OpenSea pays two ethical hackers $200,000 for discovering bugs

OpenSea pays two ethical hackers $200,000 for discovering bugs

Two ethical hackers have each received a $100,000 reward for discovering some critical bugs on OpenSea.

The duo were individually rewarded for discovering separate critical vulnerabilities in the NFT marketplace in the last ten days.

Corben Leo, a security expert and chief marketing officer at security firm Zellic, was one of the recipients. He reportedly received his $100,000 reward on Monday after using the bug bounty platform HackerOne to find a critical OpenSea vulnerability.

Speaking to The Block, Leo said that the bug could have been exploited by malicious actors to steal funds from the platform. He said:

"It was a vulnerability affecting their web services. It would've allowed an attacker to compromise OpenSea's infrastructure."

The second recipient was an anonymous Whitehat hacker called Nix, who was rewarded for reporting a critical vulnerability on 19 September. Although the bug was also flagged on the HackerOne platform, the “vulnerability report and any details around it are confidential,” said Nix.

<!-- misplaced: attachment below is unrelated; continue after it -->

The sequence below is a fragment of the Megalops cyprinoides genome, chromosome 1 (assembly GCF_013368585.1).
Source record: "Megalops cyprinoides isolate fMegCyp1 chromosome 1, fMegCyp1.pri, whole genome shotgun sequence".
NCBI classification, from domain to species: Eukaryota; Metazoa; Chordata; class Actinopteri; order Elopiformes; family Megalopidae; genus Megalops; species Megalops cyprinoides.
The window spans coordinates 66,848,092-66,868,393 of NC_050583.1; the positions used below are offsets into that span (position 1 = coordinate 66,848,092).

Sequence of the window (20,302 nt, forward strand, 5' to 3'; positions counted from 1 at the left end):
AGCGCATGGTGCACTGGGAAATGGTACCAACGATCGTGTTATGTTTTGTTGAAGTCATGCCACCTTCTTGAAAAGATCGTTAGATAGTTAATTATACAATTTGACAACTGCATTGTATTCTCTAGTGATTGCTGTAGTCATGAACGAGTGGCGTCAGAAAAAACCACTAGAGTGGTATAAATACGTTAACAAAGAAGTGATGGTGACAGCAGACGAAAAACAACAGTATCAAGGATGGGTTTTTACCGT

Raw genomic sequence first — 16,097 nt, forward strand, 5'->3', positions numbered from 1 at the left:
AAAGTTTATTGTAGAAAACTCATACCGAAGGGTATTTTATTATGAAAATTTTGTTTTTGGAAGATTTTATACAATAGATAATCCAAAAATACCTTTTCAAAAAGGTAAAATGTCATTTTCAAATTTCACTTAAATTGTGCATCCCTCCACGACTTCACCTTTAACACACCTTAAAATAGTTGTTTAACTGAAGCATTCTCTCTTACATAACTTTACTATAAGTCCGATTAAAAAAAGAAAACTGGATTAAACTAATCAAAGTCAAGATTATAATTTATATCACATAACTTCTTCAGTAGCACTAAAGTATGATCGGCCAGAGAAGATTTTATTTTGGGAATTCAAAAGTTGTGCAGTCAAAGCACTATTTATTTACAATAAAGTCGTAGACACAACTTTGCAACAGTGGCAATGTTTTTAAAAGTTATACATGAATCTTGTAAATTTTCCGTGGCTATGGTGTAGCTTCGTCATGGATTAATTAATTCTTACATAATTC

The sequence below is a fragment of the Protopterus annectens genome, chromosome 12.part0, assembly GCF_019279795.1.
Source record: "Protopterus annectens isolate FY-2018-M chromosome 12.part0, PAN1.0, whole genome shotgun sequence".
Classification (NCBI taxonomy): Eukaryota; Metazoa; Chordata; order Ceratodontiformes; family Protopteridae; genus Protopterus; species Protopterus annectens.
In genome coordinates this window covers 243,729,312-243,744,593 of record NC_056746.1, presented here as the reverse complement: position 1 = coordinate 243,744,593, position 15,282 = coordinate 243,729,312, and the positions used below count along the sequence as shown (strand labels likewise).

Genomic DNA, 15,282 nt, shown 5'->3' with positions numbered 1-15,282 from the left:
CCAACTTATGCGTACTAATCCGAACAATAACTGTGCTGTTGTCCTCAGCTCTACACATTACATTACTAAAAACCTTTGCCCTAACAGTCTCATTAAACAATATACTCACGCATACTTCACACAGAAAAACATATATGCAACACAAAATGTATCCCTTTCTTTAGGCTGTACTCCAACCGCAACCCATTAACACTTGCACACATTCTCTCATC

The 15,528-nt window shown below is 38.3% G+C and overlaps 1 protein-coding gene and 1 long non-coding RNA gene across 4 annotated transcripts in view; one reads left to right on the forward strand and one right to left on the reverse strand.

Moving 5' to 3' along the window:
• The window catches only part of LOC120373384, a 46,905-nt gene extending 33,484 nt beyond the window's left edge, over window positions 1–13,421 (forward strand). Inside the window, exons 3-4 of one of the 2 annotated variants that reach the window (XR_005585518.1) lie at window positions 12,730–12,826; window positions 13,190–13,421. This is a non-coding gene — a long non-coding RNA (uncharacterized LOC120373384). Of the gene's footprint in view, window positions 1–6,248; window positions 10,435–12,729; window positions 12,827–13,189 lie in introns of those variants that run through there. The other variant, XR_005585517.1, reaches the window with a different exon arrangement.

An OpenSea representative reportedly confirmed the payments to The Block, adding that patches to the vulnerabilities have been released. “We’re pleased to see the community’s engagement with this program, and even more excited that our average response and patch times have gotten much faster since the program’s launch in October 2021,” the spokesperson said.

OpenSea is currently the largest NFT marketplace in terms of trading volume. However, the platform has experienced a number of security exploits. Earlier this year, a group of hackers made away with over $1 million worth of digital collectibles following a front-end vulnerability that allowed them to buy highly-priced NFTs far below their market value.

OpenSea offers different rewards based on the severity of the threat. For instance, a white hacker could earn up to $6,000 for reporting a “low” level smart contract bug. On the flip side, “critical” vulnerabilities can attract a prize of up to $100,000.

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